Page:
Things get worse toward the end, where it begins to look like the developers just stopped caring. The closing sections are happy to just keep throwing the player into big rooms without cover and spawning larger numbers of Chimera in a rather embarrassing attempt to manufacture a sense of challenge. The last level in particular straddles the line between exasperating and tiresome, culminating in one of the most insipid and pointless boss encounters I’ve witnessed in quite some time. Game design doesn’t get more basic and uninspiring than Burning Skies.
The disappointing campaign could be forgiven if the multiplayer was any good, but once again, it feels like a lifeless shadow of its console brethren. The basics are in place — three game modes (deathmatch, team deathmatch, and infection), with up to three customizable loadouts and a compulsory experience system — but basics are where the game begins and ends. Once you get into a match, you’re forced to fight in confined, visually unstimulating, ill designed maps, where no care was taken into setting sensible spawn points or providing anything other than a series of rooms in which bored people can shoot at each other.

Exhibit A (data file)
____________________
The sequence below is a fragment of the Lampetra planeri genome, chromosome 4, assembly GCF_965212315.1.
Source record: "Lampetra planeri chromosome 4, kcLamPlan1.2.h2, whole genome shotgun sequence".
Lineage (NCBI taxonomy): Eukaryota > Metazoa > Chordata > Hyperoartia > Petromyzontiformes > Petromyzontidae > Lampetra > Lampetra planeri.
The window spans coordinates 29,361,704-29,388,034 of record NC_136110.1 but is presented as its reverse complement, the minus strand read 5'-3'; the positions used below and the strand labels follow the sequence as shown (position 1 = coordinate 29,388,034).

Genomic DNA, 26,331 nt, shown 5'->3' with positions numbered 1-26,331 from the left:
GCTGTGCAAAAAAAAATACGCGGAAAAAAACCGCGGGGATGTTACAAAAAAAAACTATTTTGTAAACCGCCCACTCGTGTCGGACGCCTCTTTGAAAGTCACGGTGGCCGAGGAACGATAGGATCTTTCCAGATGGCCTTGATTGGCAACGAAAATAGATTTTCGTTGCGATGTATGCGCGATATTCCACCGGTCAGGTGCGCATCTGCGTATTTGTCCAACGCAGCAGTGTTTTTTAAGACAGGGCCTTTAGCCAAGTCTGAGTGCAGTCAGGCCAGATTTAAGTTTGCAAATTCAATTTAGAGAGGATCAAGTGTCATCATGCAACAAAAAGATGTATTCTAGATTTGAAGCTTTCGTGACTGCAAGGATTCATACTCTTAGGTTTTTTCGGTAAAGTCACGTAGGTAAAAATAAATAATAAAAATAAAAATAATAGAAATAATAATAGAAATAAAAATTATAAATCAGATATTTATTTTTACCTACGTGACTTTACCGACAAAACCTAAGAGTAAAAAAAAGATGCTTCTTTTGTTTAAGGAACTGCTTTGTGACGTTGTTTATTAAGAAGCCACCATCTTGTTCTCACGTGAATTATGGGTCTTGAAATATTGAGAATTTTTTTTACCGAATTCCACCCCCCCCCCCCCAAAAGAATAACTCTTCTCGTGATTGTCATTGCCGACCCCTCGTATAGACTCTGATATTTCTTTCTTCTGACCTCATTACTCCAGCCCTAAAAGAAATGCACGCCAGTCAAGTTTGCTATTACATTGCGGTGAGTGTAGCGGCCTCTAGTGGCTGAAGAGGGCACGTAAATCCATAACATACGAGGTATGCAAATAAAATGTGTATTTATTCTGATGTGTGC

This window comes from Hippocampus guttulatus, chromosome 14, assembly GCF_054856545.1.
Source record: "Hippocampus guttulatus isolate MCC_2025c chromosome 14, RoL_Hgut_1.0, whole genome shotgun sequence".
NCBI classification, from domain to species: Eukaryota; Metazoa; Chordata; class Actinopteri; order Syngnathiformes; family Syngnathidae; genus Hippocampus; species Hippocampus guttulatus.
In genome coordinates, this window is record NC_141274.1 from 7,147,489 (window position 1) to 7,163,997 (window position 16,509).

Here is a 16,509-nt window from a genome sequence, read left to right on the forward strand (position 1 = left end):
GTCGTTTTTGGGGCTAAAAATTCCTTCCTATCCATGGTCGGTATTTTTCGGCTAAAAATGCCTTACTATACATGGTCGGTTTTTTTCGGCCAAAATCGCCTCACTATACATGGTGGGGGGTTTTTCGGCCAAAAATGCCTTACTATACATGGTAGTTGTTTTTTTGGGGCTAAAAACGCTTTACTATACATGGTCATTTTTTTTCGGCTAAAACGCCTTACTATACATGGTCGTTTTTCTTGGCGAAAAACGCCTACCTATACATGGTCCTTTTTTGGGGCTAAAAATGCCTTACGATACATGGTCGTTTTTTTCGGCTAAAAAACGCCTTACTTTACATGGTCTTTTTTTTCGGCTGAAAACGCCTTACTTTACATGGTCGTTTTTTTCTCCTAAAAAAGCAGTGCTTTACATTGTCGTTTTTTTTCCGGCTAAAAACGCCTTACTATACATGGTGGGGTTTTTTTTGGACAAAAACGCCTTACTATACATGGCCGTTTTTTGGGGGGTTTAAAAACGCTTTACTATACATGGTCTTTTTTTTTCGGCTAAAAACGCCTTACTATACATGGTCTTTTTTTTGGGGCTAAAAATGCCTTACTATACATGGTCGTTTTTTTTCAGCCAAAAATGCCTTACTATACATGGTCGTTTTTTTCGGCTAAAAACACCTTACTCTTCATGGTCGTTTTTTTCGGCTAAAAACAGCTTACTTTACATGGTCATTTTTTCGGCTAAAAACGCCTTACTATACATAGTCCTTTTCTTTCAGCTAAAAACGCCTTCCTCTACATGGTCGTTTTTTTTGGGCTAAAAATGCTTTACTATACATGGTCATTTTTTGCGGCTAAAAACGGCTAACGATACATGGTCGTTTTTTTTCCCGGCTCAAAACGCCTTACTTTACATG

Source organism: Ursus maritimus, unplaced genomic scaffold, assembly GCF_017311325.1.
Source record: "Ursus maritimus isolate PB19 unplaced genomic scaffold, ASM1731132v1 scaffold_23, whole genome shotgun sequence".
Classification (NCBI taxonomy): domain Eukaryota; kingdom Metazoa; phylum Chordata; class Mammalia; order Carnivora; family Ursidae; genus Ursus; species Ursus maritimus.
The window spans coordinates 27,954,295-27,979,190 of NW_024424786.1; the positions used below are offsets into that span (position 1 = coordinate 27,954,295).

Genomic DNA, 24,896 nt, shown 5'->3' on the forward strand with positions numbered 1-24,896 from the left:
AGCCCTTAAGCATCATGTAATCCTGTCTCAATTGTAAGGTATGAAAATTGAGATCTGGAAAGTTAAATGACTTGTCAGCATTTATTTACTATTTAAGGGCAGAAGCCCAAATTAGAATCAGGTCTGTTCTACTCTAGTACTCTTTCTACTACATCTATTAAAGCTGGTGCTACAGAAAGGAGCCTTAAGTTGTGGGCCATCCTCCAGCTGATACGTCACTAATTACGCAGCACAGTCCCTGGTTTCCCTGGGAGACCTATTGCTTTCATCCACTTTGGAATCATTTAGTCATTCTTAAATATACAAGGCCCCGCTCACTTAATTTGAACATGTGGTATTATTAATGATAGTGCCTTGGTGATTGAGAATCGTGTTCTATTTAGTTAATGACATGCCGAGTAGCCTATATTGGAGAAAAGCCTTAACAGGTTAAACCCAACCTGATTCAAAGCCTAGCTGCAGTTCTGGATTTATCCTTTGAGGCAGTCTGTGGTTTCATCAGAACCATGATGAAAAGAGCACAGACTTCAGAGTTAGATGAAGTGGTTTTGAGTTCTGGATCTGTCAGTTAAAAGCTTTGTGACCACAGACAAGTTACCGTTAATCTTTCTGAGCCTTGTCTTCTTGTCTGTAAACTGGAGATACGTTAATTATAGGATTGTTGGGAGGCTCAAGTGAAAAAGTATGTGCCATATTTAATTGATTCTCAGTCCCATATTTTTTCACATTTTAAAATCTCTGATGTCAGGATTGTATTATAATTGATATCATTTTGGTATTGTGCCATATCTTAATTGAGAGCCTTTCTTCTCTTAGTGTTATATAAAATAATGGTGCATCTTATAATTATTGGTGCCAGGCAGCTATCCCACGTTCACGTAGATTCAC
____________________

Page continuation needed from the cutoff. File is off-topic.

The online experience is laggy, with a framerate that makes everything feel like it’s in slow motion, and scoreboards don’t work properly (in one match, the enemy team kept showing up as having zero points, when in fact it was winning). I once died thrice in a row, collapsing dead to the ground as soon as I spawned, with the same player shown as having killed me and no indication as to how. Another time, players were frozen in place, and there have already been problems with people getting booted out of a session.